Whole Foods Prison Cheese

Whole Foods Cheese Is Made Using Prison Labor

Say cheese!

Whole Foods shoppers who imagine that their expensive artisanal cheese is made on a quaint rural farm by happy workers may be surprised to discover that the cheese is really made by prison inmates. According to Fortune, Colorado cheese maker Haystack Mountain gets their milk from a goat farm run by Colorado Corrections Industries (CCI), where 1,000 goats are milked by six inmates twice a day. This is becoming a commonplace practice, as “nationwide 63,032 inmates produce more than $2 billion worth of products a year,” according to Forbes.

And it’s not just license plates that are being made in prison. Today, inmates “produce apple juice, raise tilapia, milk cows and goats, grow flowers, and manage vineyards.” CCI pays only 60 cents per hour for the inmates’ labor, although some manage to earn a whopping $3-400 a month. These extremely low wages have drawn fire from many critics, who feel that inmates are being exploited by being paid so little to make pricey consumer commodities.

Now, a Whole Foods cheese shopper not only has to consider what kind of cheese they want, but also whether they believe prison labor is giving an inmate a chance to learn some life skills, or exploiting them to make a quick buck.

Whole Foods Prison Cheese

Related Articles

Harvard Debate Team Loses to New York Prison Inmates

6,000 Inmates Will Be Released Under President Obama’s Prison Reform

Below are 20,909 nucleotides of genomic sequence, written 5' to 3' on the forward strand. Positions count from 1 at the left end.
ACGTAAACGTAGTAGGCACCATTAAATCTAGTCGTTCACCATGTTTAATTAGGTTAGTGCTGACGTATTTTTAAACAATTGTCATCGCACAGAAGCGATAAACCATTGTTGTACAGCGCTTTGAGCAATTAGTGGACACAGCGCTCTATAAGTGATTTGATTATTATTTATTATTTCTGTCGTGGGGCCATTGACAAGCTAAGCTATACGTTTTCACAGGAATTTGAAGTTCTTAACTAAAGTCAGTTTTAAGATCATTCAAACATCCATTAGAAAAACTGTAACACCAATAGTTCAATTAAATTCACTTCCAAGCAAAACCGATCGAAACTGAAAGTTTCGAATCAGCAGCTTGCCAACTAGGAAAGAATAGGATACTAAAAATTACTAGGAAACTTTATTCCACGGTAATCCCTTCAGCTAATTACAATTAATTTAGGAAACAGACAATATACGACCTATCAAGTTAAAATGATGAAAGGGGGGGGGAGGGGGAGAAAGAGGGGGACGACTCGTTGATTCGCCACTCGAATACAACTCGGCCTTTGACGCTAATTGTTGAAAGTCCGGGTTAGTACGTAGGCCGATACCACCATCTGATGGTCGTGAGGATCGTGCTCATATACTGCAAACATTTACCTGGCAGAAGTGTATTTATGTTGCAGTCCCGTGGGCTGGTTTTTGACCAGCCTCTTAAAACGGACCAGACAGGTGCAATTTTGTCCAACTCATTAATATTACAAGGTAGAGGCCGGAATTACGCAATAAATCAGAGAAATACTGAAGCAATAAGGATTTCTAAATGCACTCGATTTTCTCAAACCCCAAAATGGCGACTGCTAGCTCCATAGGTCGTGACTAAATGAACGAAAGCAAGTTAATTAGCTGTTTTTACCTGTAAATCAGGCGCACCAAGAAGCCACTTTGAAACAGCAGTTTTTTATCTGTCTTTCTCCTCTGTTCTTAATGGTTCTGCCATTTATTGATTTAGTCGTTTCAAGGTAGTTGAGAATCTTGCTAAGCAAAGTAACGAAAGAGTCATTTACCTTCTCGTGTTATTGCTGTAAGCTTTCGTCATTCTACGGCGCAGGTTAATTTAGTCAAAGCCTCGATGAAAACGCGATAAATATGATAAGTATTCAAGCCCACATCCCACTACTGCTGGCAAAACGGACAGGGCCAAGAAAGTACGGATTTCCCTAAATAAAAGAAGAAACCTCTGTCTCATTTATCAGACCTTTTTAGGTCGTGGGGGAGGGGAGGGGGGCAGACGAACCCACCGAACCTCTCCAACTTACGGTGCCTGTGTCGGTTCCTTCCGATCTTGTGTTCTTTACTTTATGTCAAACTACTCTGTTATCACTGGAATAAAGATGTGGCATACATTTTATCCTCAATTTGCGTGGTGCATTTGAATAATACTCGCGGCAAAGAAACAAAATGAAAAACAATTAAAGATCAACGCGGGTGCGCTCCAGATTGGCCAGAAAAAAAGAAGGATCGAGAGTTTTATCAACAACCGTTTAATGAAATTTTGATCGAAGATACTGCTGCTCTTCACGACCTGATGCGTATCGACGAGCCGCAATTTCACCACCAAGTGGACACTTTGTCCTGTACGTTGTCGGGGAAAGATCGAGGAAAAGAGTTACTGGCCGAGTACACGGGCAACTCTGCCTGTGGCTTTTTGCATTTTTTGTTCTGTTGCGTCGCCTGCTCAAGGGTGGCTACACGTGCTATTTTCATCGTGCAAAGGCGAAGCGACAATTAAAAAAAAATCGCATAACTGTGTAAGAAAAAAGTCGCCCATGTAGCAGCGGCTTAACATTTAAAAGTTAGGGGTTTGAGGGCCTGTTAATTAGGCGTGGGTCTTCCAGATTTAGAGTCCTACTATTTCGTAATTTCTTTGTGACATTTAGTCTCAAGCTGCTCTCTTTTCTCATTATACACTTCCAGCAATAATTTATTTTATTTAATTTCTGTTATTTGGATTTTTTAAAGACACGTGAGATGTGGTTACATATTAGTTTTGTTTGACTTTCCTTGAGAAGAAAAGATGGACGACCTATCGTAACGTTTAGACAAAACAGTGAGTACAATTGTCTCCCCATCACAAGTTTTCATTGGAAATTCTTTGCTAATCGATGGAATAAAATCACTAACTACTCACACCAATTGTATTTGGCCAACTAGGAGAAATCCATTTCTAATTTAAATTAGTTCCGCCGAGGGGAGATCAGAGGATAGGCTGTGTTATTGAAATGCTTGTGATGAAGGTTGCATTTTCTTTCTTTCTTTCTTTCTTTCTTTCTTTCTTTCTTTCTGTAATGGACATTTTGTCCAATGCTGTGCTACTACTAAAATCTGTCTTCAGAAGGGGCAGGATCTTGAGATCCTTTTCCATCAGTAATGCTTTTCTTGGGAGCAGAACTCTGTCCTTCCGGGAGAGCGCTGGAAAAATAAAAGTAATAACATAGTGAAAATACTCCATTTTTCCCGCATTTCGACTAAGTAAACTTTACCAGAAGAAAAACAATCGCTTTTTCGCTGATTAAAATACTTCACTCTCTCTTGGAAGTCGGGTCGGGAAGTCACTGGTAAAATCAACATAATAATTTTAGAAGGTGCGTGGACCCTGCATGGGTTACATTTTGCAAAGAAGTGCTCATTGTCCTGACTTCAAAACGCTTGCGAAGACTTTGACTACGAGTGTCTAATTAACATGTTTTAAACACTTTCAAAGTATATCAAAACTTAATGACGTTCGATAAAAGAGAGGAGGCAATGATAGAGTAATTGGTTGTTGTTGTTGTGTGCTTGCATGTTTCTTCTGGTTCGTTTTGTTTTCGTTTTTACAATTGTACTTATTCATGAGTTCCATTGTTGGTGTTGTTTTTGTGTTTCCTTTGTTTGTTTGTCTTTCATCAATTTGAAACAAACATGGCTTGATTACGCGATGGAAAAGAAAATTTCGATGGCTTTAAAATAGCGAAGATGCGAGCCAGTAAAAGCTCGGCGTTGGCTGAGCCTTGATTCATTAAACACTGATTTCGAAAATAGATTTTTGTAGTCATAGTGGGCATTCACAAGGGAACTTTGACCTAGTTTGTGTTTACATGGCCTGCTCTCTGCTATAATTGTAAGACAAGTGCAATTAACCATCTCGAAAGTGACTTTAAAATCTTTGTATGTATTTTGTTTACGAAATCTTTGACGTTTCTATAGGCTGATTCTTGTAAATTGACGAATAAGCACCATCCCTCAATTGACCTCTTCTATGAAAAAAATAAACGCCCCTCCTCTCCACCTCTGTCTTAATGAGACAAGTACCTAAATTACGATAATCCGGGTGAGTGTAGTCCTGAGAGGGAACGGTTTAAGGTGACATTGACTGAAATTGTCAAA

Prison Inmates Are Charged Over $1 Billion a Year for Phone Calls

Learn About the Magic of Prison Labor From Unicor’s Promotional Video

Brazilian Prison Inmates Are Tripping on Ayahuasca for Therapy

Whole Foods Gives Free Food to Riot Cops While Baltimore Students Go Hungry

  • Dean

    What an absolutely stupid perspective. I am assuming that revenues from the produced items offset the costs of incarceration. My issue is that they pay inmates anything at all. …unless those monies, too, are levied to pay for the costs of housing the inmate.

  • I was falsely imprisoned for 14 months of a 41 month sentence until my appeal was processed and my conviction vacated. I was then released. While I was in prison, I was subject to forced labor in conditions that violated my human rights. I was forced to work in hours that deprived me of sleep. For extended periods I was getting as little as 2 hours of sleep per day. I personally think that everyone that is involved in profiting from the process of slavery, from prison employees to corporate executives, should be killed along with their children. Death to all tyrants and their families.



  • DontThinkBeforeTyping

    The only person on here with a dumber perspective than you is Andrew Auernheimer.

  • upton

    Yes, how terrible for him to have ACTUALLY EXPERIENCED this, and still deign to have an opinion about it.

  • upton

    Though I should add that I completely agree with you about Dean’s complete lack of insight, compassion, awareness, and basic logic.

  • Hasanda

    My Marine husband just told me Fort Leavenworth is a potato farm … wOw… wonder who the potato chip company is…

  • Red

    You mean hardcore Libertarians will do anything and I mean ANYTHING to make a cent over the competition? Someone! Come knock me over with a feather!

  • Spencer

    Taxpayers are spending billions a year for the correction system to feed those convicts, then a bit labor would be too much for them?

  • annoyed